PhD Dissertation Defense: Qian Wang

Friday, July 19, 2019
9:00 a.m.
AVW 1146
Maria Hoo
301 405 3681

ANNOUNCEMENT: PhD Dissertation Defense

Name: Qian Wang

Advisory Committee:
Professor Gang Qu, Chair/Advisor
Professor Yasser Shoukry
Professor Charalampos Papamanthou
Professor Manoj Franklin
Professor Yang Tao, Dean's Representative

Date/Time: Friday, July 19, 2019 at 9:00 am - 11:00 am 

Location: AVW 1146

Title: Hardware Assisted Solutions for Automobile Security


In the past decade, more and more advanced functions and features have been added to the modern vehicles which make them not only safer and more reliable but also connected, smarter, and more intelligent. To support these updated functions, a large amount of software and hardware electronic equipment is integrated into the car system. Besides, vehicular ad-hoc networks (VANETs) are applied as the foundation of the next generation of intelligent transportation system to improve the efficiency of transportation.  Although these add-on functions around vehicles offer great help in driving assistance, they inevitably introduce some new vulnerabilities that threaten the safety for the on-board drivers and passengers as well as the pedestrians. Many recent attacks have been demonstrated either on the in-vehicle bus or through the wireless communications of vehicle to vehicle. In this thesis, we design and develop hardware oriented solutions on the arousing security issues around the vehicles. More specifically, we focus on adding the security features of the Controller Area Network (CAN) bus to protect it from insider or outsider attacks and as well we also try to ensure the trust and privacy of VANETs through a block-chain based reputation management system.


First, we propose a new type of intrusion detection system (IDS) to improve the insecure CAN bus protocol. With this method, we monitor the entropy changes of the identifier bit of the CAN messages. Next, we also develop a delay-based IDS to protect the CAN network by identifying the location of the compromised Electronic Control Unit (ECU) for the in-vehicle network. The proposed scheme is demonstrated to protect the integrity of the messages on CAN bus leading to a further improve the security and safety of autonomous vehicles. Also, we focus on the key management for automotive networks (i.e., CAN) as a critical element, governing the adoption of security in the next generation of vehicles. A recent promising approach for dynamic key agreement between groups of nodes, Plug-and-Secure for the CAN, has been demonstrated to be information theoretically secure based on the physical properties of the CAN bus. We illustrate side-channel attacks, leading to nearly-complete leakage of the secret key bits, by an adversary that is capable of probing the CAN bus. Besides, we take use the rich dataset from the CAN bus and build a cross-validation system to detect the GPS spoofing attacks on the vehicles.  Our proposed method could reconstruct the GPS signal when the GPS signal is unavailable in some circumstances, which could be a backup plan to cope with the failure of GPS for the navigation system. Finally, we propose a blockchain-based anonymous reputation system (BARS) to establish a privacy-preserving trust model for VANETs. The certificate and revocation transparency is implemented efficiently with the proofs of presence and absence based on the extended blockchain technology. Experiments are conducted to evaluate BARS in terms of security and performance and the results show that BARS is able to establish distributed trust management meanwhile protecting the privacy of vehicles.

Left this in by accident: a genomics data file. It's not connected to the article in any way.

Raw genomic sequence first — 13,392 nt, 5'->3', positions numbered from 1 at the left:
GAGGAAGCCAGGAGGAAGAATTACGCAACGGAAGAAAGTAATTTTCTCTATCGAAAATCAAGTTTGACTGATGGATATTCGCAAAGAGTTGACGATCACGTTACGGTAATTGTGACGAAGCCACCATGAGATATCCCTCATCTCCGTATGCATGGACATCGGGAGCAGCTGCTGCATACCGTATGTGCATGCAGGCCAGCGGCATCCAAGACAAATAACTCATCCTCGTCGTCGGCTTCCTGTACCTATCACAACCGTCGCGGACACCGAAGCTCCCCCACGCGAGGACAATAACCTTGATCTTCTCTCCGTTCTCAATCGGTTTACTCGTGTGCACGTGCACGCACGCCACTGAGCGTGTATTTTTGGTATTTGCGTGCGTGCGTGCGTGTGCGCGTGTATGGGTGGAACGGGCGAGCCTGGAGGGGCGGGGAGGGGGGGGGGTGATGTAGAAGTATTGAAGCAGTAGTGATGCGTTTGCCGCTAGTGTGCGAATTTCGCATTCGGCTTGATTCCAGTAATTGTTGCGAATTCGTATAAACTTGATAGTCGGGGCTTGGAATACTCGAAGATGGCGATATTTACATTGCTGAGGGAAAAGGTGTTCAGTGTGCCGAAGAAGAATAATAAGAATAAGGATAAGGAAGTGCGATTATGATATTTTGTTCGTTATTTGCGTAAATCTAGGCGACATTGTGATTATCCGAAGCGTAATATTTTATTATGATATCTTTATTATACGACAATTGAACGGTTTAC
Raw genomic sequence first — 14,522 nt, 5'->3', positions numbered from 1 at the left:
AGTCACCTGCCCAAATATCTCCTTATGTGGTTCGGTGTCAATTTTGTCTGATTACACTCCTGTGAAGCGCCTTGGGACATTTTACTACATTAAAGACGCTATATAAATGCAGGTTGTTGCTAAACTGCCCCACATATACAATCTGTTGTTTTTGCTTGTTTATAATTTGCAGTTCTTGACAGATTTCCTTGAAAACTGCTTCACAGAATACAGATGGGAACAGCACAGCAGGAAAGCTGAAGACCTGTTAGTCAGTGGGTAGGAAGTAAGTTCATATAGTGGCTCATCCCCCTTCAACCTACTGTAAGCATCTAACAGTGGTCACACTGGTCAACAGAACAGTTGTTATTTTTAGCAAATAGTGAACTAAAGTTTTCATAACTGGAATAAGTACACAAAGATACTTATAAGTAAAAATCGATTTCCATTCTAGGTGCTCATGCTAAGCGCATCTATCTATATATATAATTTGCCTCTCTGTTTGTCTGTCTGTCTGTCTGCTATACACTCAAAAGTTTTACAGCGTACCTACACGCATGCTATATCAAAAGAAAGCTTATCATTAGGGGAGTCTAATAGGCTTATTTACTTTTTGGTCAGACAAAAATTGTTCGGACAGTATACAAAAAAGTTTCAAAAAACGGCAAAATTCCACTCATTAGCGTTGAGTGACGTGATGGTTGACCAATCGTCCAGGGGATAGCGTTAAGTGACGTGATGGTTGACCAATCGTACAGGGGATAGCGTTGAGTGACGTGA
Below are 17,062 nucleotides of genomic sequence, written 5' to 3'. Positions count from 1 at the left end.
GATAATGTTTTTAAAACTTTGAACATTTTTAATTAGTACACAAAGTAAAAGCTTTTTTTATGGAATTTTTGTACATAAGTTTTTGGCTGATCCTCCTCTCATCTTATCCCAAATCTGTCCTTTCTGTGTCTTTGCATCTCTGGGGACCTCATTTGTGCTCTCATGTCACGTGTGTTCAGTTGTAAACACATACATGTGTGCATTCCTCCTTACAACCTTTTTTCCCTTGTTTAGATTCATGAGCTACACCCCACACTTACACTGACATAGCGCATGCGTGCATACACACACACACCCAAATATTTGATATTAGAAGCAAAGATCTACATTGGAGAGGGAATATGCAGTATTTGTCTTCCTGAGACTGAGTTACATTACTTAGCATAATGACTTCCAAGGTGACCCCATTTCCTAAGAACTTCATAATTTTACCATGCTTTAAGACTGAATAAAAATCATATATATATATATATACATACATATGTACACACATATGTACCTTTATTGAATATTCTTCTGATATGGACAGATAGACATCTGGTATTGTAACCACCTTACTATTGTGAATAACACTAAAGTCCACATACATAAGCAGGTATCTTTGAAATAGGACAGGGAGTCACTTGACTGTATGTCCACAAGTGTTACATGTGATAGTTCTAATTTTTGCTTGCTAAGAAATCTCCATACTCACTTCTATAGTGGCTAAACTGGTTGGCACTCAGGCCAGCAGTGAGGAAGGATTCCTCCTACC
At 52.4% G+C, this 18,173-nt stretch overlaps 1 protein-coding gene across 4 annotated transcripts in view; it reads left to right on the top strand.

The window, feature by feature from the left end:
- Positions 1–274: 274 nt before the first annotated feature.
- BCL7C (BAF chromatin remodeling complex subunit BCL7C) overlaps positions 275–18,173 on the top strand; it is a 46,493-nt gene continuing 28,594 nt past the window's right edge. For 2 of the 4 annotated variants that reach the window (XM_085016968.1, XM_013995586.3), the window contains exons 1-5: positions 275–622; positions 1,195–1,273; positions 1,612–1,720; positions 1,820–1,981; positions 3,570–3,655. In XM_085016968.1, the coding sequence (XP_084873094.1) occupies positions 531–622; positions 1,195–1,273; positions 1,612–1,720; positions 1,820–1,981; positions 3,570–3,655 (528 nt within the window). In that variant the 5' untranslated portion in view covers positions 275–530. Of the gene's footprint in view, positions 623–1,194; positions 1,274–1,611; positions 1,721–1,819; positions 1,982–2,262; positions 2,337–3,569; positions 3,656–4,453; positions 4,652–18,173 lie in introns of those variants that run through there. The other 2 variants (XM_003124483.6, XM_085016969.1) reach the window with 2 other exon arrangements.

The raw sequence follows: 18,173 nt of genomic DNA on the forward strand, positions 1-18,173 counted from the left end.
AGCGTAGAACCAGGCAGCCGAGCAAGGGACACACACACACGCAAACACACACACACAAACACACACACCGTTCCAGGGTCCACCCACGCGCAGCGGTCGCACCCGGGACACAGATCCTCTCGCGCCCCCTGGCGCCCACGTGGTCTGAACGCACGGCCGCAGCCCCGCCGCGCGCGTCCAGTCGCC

Audience: Graduate  Faculty 


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